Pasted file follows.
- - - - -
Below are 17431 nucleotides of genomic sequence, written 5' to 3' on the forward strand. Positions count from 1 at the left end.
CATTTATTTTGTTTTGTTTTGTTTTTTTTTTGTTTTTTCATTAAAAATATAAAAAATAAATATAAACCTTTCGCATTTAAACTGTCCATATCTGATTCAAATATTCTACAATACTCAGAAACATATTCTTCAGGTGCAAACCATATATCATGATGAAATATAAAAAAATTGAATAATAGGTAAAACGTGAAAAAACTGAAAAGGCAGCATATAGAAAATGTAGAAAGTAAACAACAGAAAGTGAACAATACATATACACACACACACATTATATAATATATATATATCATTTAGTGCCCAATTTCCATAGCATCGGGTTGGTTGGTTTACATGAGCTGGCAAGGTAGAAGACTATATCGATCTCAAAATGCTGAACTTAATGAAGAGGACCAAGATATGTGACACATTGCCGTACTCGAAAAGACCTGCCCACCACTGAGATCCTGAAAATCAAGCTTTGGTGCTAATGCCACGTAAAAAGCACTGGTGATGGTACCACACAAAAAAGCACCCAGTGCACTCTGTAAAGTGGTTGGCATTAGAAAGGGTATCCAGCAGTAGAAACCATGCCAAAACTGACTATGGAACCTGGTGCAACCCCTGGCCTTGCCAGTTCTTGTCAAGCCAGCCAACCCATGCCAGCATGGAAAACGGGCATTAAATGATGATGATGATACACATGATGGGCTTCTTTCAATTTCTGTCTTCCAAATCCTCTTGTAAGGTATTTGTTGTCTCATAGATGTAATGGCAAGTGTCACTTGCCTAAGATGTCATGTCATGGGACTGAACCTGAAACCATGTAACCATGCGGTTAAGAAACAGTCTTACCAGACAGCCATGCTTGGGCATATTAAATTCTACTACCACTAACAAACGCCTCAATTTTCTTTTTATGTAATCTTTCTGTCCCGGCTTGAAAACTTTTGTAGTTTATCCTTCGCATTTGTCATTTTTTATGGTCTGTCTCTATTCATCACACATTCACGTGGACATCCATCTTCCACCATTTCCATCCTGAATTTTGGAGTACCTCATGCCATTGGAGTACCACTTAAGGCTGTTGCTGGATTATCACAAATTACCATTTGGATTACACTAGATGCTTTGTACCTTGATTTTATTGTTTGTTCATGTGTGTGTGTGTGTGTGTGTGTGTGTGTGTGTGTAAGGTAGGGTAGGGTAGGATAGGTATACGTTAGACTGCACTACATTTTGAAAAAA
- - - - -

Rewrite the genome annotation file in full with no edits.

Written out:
Below are 17431 nucleotides of genomic sequence, written 5' to 3' on the forward strand. Positions count from 1 at the left end.
CATTTATTTTGTTTTGTTTTGTTTTTTTTTTGTTTTTTCATTAAAAATATAAAAAATAAATATAAACCTTTCGCATTTAAACTGTCCATATCTGATTCAAATATTCTACAATACTCAGAAACATATTCTTCAGGTGCAAACCATATATCATGATGAAATATAAAAAAATTGAATAATAGGTAAAACGTGAAAAAACTGAAAAGGCAGCATATAGAAAATGTAGAAAGTAAACAACAGAAAGTGAACAATACATATACACACACACACATTATATAATATATATATATCATTTAGTGCCCAATTTCCATAGCATCGGGTTGGTTGGTTTACATGAGCTGGCAAGGTAGAAGACTATATCGATCTCAAAATGCTGAACTTAATGAAGAGGACCAAGATATGTGACACATTGCCGTACTCGAAAAGACCTGCCCACCACTGAGATCCTGAAAATCAAGCTTTGGTGCTAATGCCACGTAAAAAGCACTGGTGATGGTACCACACAAAAAAGCACCCAGTGCACTCTGTAAAGTGGTTGGCATTAGAAAGGGTATCCAGCAGTAGAAACCATGCCAAAACTGACTATGGAACCTGGTGCAACCCCTGGCCTTGCCAGTTCTTGTCAAGCCAGCCAACCCATGCCAGCATGGAAAACGGGCATTAAATGATGATGATGATACACATGATGGGCTTCTTTCAATTTCTGTCTTCCAAATCCTCTTGTAAGGTATTTGTTGTCTCATAGATGTAATGGCAAGTGTCACTTGCCTAAGATGTCATGTCATGGGACTGAACCTGAAACCATGTAACCATGCGGTTAAGAAACAGTCTTACCAGACAGCCATGCTTGGGCATATTAAATTCTACTACCACTAACAAACGCCTCAATTTTCTTTTTATGTAATCTTTCTGTCCCGGCTTGAAAACTTTTGTAGTTTATCCTTCGCATTTGTCATTTTTTATGGTCTGTCTCTATTCATCACACATTCACGTGGACATCCATCTTCCACCATTTCCATCCTGAATTTTGGAGTACCTCATGCCATTGGAGTACCACTTAAGGCTGTTGCTGGATTATCACAAATTACCATTTGGATTACACTAGATGCTTTGTACCTTGATTTTATTGTTTGTTCATGTGTGTGTGTGTGTGTGTGTGTGTGTGTGTGTGTAAGGTAGGGTAGGGTAGGATAGGTATACGTTAGACTGCACTACATTTTGAAAAAA